It’s been debated
in Porter County almost as much as the chicken or the egg being first, but
the County Election Board will revisit the discussion of whether voting
centers are the best direction to pursue in getting people to the polls.
A few state
representatives, County Council members, election workers, and both GOP and
Democrat party chairs attended the board’s meeting on Tuesday to hear and
give input for making voting more convenient for voters in future elections.
Next year is an off-year, which gives the board more time to explore, said
Board President and Republican member David Bengs.
“I think it’s the
best time to begin the discussion,” Bengs said.
Making a clarion
call for voting centers, State Rep. Mike Aylesworth, R-Hebron, said voting
centers make it possible for any registered voter in the county to visit any
one of the locations to cast a ballot. As it is now, voters on Election Day
must report to their specific precinct voting location and Aylesworth said
its difficult for voters who have to be at work or someplace else farther
“This is all about
increasing voter participation by making it easier,” said Aylesworth, adding
that 29 counties in Indiana so far have made the switch to voting centers.
“This is what I call forward motion. I see what voting is moving toward. I
think it’s the right thing to do.”
For Porter County
to move to voting centers, the decision would have to be a joint agreement
with the Election Board which would adapt the proposal, the County Board of
Commissioners which would approve the concepts and the County Council which
would decide the funding.
Aylesworth what perspective the Indiana General Assembly has on voter
centers, on whether they would require all counties to have voting centers
in the future or would it be left to the counties to decide on their own.
State Rep. Chuck
Moseley, D-Portage, who sits as a member of the House of Representative’s
Elections Committee, said he supports giving counties local control as the
state has done with other matters. He would not be in favor of a mandate,
especially an unfunded mandate.
“You don’t want us
to make that decision for you,” Moseley told the board. “I think we should
allow the county to do as they see fit.”
Moseley said he
encourages counties to have open-minded discussions about what is best for
them. Deciding in favor of voting centers is usually a long process, he
If voting centers
are considered for the county, Moseley said officials will have to make sure
that they are “geographically” equal in that it should be just as convenient
for a Hebron resident to reach a voting center as it is for someone in
Board member J.J. Stankiewicz and other Democrats in the room expressed
skepticism about instituting voting centers and asked Aylesworth why more
counties haven’t bought into the concept despite the benefits he claims.
the hesitancy by some people to change and differing “political
philosophies” as probable reasons.
turnout for this year’s general election was over 62 percent and there were
no challenges made or any reason for recounts, Stankiewicz said. He said he
sees the system in Porter County as not broken.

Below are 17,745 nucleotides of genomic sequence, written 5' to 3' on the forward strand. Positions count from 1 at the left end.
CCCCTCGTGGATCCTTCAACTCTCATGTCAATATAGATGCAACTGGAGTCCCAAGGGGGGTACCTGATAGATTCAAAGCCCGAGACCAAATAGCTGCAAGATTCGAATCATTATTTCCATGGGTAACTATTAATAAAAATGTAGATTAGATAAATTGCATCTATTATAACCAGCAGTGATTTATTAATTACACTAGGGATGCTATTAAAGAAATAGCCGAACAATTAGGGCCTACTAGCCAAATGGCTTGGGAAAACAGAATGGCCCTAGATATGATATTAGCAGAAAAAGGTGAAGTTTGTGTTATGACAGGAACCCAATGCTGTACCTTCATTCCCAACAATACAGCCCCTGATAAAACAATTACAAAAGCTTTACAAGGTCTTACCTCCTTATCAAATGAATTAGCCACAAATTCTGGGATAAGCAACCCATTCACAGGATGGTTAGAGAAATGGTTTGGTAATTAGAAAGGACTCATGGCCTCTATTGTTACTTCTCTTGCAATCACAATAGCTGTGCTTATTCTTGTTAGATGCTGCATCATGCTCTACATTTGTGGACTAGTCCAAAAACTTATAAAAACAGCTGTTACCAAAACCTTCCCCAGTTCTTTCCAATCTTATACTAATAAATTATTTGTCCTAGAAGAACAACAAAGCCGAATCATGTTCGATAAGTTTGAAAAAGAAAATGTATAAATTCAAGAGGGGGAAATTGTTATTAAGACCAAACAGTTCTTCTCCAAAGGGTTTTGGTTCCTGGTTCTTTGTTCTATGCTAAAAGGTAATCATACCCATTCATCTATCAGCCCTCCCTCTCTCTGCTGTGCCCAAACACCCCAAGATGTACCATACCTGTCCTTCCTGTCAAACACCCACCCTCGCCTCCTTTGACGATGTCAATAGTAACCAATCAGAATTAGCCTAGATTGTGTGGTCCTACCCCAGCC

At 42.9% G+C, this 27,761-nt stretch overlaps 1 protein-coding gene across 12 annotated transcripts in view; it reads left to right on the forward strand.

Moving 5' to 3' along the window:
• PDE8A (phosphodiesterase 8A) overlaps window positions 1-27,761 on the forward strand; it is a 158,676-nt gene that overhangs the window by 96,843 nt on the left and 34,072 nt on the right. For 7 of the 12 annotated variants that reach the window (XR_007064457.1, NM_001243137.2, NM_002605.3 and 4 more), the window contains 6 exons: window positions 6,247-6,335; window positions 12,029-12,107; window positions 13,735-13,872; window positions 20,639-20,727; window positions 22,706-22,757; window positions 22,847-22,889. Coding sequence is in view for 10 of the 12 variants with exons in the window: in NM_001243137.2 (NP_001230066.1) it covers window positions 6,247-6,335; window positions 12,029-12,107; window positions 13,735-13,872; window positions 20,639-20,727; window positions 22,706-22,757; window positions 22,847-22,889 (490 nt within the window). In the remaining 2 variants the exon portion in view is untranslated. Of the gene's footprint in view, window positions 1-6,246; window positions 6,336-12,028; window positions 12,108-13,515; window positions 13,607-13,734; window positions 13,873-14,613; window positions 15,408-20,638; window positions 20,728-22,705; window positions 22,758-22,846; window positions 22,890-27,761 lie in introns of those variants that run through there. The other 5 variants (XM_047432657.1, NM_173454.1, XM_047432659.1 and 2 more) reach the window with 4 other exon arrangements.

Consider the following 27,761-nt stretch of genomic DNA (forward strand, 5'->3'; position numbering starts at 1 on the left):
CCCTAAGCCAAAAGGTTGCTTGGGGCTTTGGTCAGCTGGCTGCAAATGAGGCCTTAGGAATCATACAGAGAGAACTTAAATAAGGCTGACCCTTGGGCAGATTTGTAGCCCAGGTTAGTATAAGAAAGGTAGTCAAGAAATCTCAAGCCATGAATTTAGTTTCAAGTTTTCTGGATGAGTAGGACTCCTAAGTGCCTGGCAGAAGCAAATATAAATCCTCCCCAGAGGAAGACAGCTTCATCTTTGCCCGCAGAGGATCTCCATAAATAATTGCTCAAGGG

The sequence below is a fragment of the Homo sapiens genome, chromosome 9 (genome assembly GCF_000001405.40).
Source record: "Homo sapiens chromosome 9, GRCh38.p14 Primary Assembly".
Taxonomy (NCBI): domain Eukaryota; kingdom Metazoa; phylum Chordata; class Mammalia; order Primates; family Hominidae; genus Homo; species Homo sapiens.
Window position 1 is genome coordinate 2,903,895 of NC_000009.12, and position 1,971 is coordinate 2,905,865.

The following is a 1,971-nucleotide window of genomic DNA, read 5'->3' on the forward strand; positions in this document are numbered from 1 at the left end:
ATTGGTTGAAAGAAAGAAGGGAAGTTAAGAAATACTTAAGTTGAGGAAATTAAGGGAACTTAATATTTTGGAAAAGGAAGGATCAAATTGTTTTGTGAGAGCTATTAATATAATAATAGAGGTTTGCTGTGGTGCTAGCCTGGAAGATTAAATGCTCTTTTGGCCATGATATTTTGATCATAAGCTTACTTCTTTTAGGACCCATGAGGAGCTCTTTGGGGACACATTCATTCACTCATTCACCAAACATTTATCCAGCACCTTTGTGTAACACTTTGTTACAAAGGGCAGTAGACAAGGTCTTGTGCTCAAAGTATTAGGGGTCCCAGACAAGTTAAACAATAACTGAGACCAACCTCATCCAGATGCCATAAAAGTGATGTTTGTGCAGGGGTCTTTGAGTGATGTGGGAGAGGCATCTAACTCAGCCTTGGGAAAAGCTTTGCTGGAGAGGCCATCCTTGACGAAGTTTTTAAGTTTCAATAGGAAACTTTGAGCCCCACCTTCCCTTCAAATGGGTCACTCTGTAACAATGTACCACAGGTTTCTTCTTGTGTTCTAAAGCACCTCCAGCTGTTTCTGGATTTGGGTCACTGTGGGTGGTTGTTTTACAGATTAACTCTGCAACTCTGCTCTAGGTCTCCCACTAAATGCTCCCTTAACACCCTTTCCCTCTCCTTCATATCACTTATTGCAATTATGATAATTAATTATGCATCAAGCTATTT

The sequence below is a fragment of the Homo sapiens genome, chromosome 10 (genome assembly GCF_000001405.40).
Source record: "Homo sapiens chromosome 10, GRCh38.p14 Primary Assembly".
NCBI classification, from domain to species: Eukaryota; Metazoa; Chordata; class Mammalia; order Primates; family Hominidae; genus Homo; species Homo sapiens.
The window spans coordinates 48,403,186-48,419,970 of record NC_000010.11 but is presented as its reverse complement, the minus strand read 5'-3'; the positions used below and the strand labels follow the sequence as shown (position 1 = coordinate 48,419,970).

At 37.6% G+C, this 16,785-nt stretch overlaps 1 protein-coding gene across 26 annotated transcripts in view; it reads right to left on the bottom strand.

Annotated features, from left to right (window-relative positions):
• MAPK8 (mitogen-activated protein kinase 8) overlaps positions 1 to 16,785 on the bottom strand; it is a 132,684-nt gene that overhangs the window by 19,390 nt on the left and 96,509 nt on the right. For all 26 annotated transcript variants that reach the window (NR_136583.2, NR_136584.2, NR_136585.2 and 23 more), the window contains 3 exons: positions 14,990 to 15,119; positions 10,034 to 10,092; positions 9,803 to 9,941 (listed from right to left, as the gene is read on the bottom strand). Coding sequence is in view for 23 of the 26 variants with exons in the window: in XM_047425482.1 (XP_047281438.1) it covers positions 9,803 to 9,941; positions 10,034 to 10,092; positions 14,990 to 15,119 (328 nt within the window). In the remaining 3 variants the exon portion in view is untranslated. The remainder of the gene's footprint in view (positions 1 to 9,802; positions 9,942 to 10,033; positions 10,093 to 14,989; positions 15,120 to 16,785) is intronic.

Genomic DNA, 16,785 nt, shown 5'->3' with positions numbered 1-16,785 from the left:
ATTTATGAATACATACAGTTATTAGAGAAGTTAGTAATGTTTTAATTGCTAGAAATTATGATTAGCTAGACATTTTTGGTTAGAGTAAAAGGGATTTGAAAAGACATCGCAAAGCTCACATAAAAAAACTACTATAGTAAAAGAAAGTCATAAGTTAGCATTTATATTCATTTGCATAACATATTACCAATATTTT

Bengs said that
even though voting centers may not be the right decision, there can be other
steps taken that could make some improvements. One thing seen in this last
election was “the huge boon” of early voting and maybe that’s an area that
can be studied, he said.
County GOP Chair
Michael Simpson said he likes the idea that residents can vote anywhere with
voting centers, but supports exploring other options like mail-in ballots.
member Sylvia Graham, D-at large, agreed with Stankiewicz that the County
already has a good system and said that if there are changes, she hopes that
a paper trail can still be maintained so voters will know that their vote
County Clerk and
Election Board member Karen Martin said the County saw 66 percent voter
turnout in 2008 but it subsided to 64 percent in the 2012 presidential
election and this year was 62 percent. But early voting sites saw a four
percent increase so there should be something done to make progress.
Chair for Porter County Jeff Chidester said it is worthwhile to look at all
options. He also suggested that the board put a voting center somewhere in
the south half of the county. That would take the pressure off the
Valparaiso site, where voters were waiting in line longer than an hour to
vote, he added.
Democratic Director Kathy Kozuszek said that even though the turnout
percentages have decreased, more people voted in 2016. But because voter
registrations increased significantly since 2008, it affected the turnout
Kozuszek said she
has not supported the concept of voting centers because she hasn’t heard of
any place where the turnout rate increased. The one thing that seems to
drive voters the most is if there is a high-profile race like this year’s
The Election Board
will be reconfiguring contracts this next year as the current vendor
contract with Election Software and Systems is due to expire.
Stankiewicz said he
would like to have the bids for service be very specific as to what the
board is seeking. Voters Registration Republican Director Sundae Schoon said
the County’s IT Department can help with the details on what is needed.
The board will meet
after the start of the new year to have further discussions.